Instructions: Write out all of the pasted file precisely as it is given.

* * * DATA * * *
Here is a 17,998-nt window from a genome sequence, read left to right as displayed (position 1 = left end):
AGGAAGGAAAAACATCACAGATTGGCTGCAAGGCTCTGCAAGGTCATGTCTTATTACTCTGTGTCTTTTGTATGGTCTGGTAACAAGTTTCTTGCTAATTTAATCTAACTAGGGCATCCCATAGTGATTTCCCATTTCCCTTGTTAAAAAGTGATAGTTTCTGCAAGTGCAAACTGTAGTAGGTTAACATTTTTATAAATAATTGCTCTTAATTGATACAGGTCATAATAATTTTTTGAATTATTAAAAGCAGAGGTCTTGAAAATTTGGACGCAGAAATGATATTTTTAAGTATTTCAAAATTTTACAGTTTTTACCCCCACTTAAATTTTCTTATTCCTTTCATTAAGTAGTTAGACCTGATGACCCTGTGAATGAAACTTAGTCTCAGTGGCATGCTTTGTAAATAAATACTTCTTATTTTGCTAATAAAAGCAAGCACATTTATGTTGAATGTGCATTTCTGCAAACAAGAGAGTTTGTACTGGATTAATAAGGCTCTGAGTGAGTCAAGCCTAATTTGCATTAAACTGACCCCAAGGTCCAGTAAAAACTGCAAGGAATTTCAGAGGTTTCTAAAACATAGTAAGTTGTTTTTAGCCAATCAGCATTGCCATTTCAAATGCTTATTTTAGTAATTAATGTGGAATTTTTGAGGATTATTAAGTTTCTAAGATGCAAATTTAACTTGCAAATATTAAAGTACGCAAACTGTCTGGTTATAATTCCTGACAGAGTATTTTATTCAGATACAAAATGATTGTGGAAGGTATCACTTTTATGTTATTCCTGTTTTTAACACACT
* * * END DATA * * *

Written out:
Here is a 17,998-nt window from a genome sequence, read left to right as displayed (position 1 = left end):
AGGAAGGAAAAACATCACAGATTGGCTGCAAGGCTCTGCAAGGTCATGTCTTATTACTCTGTGTCTTTTGTATGGTCTGGTAACAAGTTTCTTGCTAATTTAATCTAACTAGGGCATCCCATAGTGATTTCCCATTTCCCTTGTTAAAAAGTGATAGTTTCTGCAAGTGCAAACTGTAGTAGGTTAACATTTTTATAAATAATTGCTCTTAATTGATACAGGTCATAATAATTTTTTGAATTATTAAAAGCAGAGGTCTTGAAAATTTGGACGCAGAAATGATATTTTTAAGTATTTCAAAATTTTACAGTTTTTACCCCCACTTAAATTTTCTTATTCCTTTCATTAAGTAGTTAGACCTGATGACCCTGTGAATGAAACTTAGTCTCAGTGGCATGCTTTGTAAATAAATACTTCTTATTTTGCTAATAAAAGCAAGCACATTTATGTTGAATGTGCATTTCTGCAAACAAGAGAGTTTGTACTGGATTAATAAGGCTCTGAGTGAGTCAAGCCTAATTTGCATTAAACTGACCCCAAGGTCCAGTAAAAACTGCAAGGAATTTCAGAGGTTTCTAAAACATAGTAAGTTGTTTTTAGCCAATCAGCATTGCCATTTCAAATGCTTATTTTAGTAATTAATGTGGAATTTTTGAGGATTATTAAGTTTCTAAGATGCAAATTTAACTTGCAAATATTAAAGTACGCAAACTGTCTGGTTATAATTCCTGACAGAGTATTTTATTCAGATACAAAATGATTGTGGAAGGTATCACTTTTATGTTATTCCTGTTTTTAACACACT